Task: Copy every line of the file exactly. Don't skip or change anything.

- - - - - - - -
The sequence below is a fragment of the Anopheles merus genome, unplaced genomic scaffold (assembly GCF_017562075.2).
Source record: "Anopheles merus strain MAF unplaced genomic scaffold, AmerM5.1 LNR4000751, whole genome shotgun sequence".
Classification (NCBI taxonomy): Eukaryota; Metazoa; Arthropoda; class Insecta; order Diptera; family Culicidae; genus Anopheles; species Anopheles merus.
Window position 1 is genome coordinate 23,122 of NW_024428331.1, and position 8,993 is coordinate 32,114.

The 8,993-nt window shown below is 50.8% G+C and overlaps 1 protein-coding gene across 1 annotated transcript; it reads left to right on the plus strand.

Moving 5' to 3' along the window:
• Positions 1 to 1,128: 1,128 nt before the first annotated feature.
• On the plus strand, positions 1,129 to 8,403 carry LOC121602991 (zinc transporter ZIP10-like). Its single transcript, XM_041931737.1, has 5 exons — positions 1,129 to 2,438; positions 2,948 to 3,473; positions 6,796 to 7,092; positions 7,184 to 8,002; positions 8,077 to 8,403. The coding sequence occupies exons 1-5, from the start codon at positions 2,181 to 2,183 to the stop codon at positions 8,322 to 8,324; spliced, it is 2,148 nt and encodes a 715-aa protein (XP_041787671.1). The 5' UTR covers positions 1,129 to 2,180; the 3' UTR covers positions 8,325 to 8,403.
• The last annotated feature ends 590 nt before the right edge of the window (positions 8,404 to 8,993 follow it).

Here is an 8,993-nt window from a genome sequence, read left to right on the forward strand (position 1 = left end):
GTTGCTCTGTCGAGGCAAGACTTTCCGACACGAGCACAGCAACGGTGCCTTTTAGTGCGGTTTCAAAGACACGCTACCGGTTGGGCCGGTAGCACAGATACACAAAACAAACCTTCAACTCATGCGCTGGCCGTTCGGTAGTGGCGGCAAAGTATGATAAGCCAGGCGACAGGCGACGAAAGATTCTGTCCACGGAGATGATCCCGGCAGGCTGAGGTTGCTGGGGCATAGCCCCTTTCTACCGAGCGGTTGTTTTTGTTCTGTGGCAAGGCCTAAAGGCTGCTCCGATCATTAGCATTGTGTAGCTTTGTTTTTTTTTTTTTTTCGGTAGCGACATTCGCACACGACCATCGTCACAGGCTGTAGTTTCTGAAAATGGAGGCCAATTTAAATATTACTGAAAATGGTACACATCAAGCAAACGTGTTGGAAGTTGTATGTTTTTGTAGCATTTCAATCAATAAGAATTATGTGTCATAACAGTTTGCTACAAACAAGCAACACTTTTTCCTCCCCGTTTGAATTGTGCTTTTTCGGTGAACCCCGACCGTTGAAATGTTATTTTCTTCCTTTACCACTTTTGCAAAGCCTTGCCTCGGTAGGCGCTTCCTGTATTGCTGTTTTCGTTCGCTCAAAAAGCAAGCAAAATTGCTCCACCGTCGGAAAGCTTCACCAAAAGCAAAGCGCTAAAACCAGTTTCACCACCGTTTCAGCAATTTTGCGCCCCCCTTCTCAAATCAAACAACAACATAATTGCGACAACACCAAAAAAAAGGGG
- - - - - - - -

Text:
The sequence below is a fragment of the Anopheles merus genome, unplaced genomic scaffold (assembly GCF_017562075.2).
Source record: "Anopheles merus strain MAF unplaced genomic scaffold, AmerM5.1 LNR4000751, whole genome shotgun sequence".
Classification (NCBI taxonomy): Eukaryota; Metazoa; Arthropoda; class Insecta; order Diptera; family Culicidae; genus Anopheles; species Anopheles merus.
Window position 1 is genome coordinate 23,122 of NW_024428331.1, and position 8,993 is coordinate 32,114.

The 8,993-nt window shown below is 50.8% G+C and overlaps 1 protein-coding gene across 1 annotated transcript; it reads left to right on the plus strand.

Moving 5' to 3' along the window:
• Positions 1 to 1,128: 1,128 nt before the first annotated feature.
• On the plus strand, positions 1,129 to 8,403 carry LOC121602991 (zinc transporter ZIP10-like). Its single transcript, XM_041931737.1, has 5 exons — positions 1,129 to 2,438; positions 2,948 to 3,473; positions 6,796 to 7,092; positions 7,184 to 8,002; positions 8,077 to 8,403. The coding sequence occupies exons 1-5, from the start codon at positions 2,181 to 2,183 to the stop codon at positions 8,322 to 8,324; spliced, it is 2,148 nt and encodes a 715-aa protein (XP_041787671.1). The 5' UTR covers positions 1,129 to 2,180; the 3' UTR covers positions 8,325 to 8,403.
• The last annotated feature ends 590 nt before the right edge of the window (positions 8,404 to 8,993 follow it).

Here is an 8,993-nt window from a genome sequence, read left to right on the forward strand (position 1 = left end):
GTTGCTCTGTCGAGGCAAGACTTTCCGACACGAGCACAGCAACGGTGCCTTTTAGTGCGGTTTCAAAGACACGCTACCGGTTGGGCCGGTAGCACAGATACACAAAACAAACCTTCAACTCATGCGCTGGCCGTTCGGTAGTGGCGGCAAAGTATGATAAGCCAGGCGACAGGCGACGAAAGATTCTGTCCACGGAGATGATCCCGGCAGGCTGAGGTTGCTGGGGCATAGCCCCTTTCTACCGAGCGGTTGTTTTTGTTCTGTGGCAAGGCCTAAAGGCTGCTCCGATCATTAGCATTGTGTAGCTTTGTTTTTTTTTTTTTTTCGGTAGCGACATTCGCACACGACCATCGTCACAGGCTGTAGTTTCTGAAAATGGAGGCCAATTTAAATATTACTGAAAATGGTACACATCAAGCAAACGTGTTGGAAGTTGTATGTTTTTGTAGCATTTCAATCAATAAGAATTATGTGTCATAACAGTTTGCTACAAACAAGCAACACTTTTTCCTCCCCGTTTGAATTGTGCTTTTTCGGTGAACCCCGACCGTTGAAATGTTATTTTCTTCCTTTACCACTTTTGCAAAGCCTTGCCTCGGTAGGCGCTTCCTGTATTGCTGTTTTCGTTCGCTCAAAAAGCAAGCAAAATTGCTCCACCGTCGGAAAGCTTCACCAAAAGCAAAGCGCTAAAACCAGTTTCACCACCGTTTCAGCAATTTTGCGCCCCCCTTCTCAAATCAAACAACAACATAATTGCGACAACACCAAAAAAAAGGGG